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VOL. 129 | NO. 244 | Tuesday, December 16, 2014

City Council to Consider Pension Alternative

By Bill Dries

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Memphis City Council members again have final votes pending Tuesday, Dec. 16, on several possible sets of changes to the city’s pension plan.

Memphis City Council members again take up competing pension plan proposals Tuesday, Dec. 16, including one by council member Wanda Halbert, left. Council member Myron Lowery, right, is expected to revive his plan as well.

(Daily News File/Andrew J. Breig)

The last meeting of 2014 for the council again finds the body poised to make final decisions on the last in a set of two changes this year to the benefits city employees and retirees receive.

The council approved health insurance changes in the summer with several amendments following that vote.

Actuaries have told city leaders the city’s liabilities for the health insurance and pension benefits are each unsustainable without changes.

The council meets at 3:30 p.m. at City Hall, 125 N. Main St. Follow the meeting and get updates on the committee sessions earlier in the day at @tdnpols, www.twitter.com/tdnpols.

Two weeks ago, council members delayed a final vote on Memphis Mayor A C Wharton Jr.’s proposal to switch all new city hires in 2016 as well as city employees with less than 10 years of service to a hybrid pension plan that mixes a market-based retirement account with a defined contributions plan. City employees with 10 years or more of service would remain vested in the city’s existing private contributions plans.

An alternative by council member Myron Lowery to only include new hires in the change to the hybrid plan was amended two weeks ago, but no final vote was taken on the new alternative put forth by council member Wanda Halbert.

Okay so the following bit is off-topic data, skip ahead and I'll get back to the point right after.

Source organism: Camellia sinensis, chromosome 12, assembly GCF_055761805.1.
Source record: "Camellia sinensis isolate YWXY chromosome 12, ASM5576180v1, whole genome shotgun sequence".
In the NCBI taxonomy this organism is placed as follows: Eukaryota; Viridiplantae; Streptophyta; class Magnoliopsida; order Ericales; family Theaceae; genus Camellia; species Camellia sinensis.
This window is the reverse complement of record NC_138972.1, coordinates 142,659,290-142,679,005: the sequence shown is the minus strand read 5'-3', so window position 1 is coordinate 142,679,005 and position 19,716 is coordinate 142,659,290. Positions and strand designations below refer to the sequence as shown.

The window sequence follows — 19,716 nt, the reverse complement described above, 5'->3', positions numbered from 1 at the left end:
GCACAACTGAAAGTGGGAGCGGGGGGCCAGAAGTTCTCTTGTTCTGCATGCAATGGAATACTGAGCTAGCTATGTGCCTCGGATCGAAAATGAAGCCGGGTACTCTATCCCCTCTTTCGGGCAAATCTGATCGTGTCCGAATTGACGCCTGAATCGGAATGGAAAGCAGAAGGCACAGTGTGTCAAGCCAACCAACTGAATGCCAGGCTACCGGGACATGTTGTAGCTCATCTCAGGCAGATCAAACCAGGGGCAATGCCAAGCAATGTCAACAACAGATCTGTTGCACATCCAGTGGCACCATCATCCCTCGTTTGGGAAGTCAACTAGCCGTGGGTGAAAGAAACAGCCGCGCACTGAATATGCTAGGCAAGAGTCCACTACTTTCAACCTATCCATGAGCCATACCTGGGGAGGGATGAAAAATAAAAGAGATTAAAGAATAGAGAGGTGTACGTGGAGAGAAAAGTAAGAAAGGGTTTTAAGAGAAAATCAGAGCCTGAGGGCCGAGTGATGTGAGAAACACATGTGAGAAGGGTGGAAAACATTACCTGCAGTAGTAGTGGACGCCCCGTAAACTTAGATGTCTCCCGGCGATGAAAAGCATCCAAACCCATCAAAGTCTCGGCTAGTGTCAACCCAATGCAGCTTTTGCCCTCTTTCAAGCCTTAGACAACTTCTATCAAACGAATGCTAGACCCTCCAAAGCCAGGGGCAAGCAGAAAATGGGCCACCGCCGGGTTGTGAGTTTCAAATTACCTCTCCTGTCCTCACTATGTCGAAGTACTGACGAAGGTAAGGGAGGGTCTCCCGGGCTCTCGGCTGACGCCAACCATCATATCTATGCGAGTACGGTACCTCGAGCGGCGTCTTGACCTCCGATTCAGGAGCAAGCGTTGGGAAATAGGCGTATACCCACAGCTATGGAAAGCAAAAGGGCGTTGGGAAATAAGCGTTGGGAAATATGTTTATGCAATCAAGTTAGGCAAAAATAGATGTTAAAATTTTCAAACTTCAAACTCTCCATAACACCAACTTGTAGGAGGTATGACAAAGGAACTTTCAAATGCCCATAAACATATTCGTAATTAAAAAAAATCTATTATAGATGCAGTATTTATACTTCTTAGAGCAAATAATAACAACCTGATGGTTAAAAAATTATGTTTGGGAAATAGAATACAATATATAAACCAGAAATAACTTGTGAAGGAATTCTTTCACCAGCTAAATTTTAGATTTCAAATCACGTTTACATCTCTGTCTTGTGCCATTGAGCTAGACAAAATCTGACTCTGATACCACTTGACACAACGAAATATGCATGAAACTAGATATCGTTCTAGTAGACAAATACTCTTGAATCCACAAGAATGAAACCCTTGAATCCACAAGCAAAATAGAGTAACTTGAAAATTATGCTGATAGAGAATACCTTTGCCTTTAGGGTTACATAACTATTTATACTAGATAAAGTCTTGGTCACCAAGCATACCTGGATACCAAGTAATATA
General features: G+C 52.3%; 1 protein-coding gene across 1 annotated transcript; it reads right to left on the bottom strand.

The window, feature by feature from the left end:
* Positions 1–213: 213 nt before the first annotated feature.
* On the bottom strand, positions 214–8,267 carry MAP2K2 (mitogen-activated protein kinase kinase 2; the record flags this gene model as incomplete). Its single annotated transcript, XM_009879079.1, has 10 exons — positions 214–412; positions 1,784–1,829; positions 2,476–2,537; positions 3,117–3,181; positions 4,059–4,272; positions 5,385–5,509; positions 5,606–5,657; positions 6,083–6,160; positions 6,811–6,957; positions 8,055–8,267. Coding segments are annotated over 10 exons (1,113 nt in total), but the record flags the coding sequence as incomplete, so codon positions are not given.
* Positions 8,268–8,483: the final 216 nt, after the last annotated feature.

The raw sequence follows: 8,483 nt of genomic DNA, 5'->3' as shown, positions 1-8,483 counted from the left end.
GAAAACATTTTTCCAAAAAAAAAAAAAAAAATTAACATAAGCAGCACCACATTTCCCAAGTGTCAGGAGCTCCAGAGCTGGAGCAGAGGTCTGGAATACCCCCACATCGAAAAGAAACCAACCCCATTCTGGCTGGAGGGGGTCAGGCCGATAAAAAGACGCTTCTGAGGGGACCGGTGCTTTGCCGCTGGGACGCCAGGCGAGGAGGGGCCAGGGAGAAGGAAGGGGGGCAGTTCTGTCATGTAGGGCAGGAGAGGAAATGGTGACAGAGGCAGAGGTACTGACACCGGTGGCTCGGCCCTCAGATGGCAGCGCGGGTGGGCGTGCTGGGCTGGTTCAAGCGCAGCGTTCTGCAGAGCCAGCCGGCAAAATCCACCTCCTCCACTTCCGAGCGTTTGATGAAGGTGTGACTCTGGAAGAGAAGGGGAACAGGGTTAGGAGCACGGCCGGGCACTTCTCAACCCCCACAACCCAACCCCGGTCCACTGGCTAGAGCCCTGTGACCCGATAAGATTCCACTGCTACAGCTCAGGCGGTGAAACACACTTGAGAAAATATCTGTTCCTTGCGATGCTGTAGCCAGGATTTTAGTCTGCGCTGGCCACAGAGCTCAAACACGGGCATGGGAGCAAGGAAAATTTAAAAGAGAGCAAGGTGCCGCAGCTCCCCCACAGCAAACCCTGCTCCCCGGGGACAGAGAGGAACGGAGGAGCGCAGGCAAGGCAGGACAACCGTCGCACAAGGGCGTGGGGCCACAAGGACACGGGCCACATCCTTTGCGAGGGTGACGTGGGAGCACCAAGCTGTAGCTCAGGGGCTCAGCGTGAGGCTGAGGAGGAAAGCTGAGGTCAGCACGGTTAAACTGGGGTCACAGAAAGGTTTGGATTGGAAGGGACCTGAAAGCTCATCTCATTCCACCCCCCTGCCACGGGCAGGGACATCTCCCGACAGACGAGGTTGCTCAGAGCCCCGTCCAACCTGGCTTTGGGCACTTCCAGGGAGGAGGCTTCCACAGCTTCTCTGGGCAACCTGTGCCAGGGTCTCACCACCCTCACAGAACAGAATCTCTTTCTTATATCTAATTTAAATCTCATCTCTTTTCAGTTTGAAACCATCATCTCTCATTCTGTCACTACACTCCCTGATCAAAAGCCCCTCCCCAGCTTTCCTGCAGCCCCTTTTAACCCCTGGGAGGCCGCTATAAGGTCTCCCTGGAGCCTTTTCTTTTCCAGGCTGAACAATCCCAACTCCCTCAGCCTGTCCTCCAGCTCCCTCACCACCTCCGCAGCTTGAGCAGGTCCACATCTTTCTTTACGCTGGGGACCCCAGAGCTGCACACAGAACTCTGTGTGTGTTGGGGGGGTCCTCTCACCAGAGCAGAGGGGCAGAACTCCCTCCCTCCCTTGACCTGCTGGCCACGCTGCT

Halbert’s plan would include new hires in the switch to the hybrid plan as well as city employees with less than 7 1/2 years of service.

She made the proposal after saying city employees should be expected to make sacrifices toward making the liability sustainable for the city. Her proposal is based on detailed discussions with Segal Consulting, the Atlanta actuary hired by the council earlier this year to advise it. She also used numbers from PricewaterhouseCoopers, the actuary firm used by the Wharton administration.

The consultants had offered council members a range of options, including what would happen if the new pension plan included employees with five, seven or eight years of service.

A city employee is considered fully vested in the pension plan with 10 years on the job.

Council members in the last month have been discussing whether the city should keep contributions unvested city employees made under the existing plan if they move to the hybrid. Some on the council have advocated a “sweep” of those contributions into a fund that would be available to unvested city employees when they retire.

Halbert’s plan to include those with less than 7 1/2 years of service in the switch had eight votes on the 13-member council two weeks ago. But a final vote was delayed.

Council members discuss it and the other pension options further at an 8:30 a.m. committee session in advance of the afternoon vote.

Memphis Fire Fighters Association President Thomas Malone vowed that his union and other municipal unions would sue the city if Halbert’s plan is approved.

Meanwhile, Lowery is expected to try to revive his alternative at Tuesday’s session.

Council members have their first discussion about a proposed Beale Street Tourism Development Authority at a 10 a.m. committee session.

The Wharton administration proposal surfaced late last week and is not scheduled for a council vote Tuesday.

And council members get the latest update from Memphis Police Department brass at 11 a.m. on the city’s rape kit backlog.

The Tuesday council session also marks the last meeting in Jim Strickland’s one-year tenure as council chairman. Lowery becomes chairman with the new year.

PROPERTY SALES 39 202 12,960
MORTGAGES 25 110 8,113
BUILDING PERMITS 114 645 30,579
BANKRUPTCIES 37 122 6,186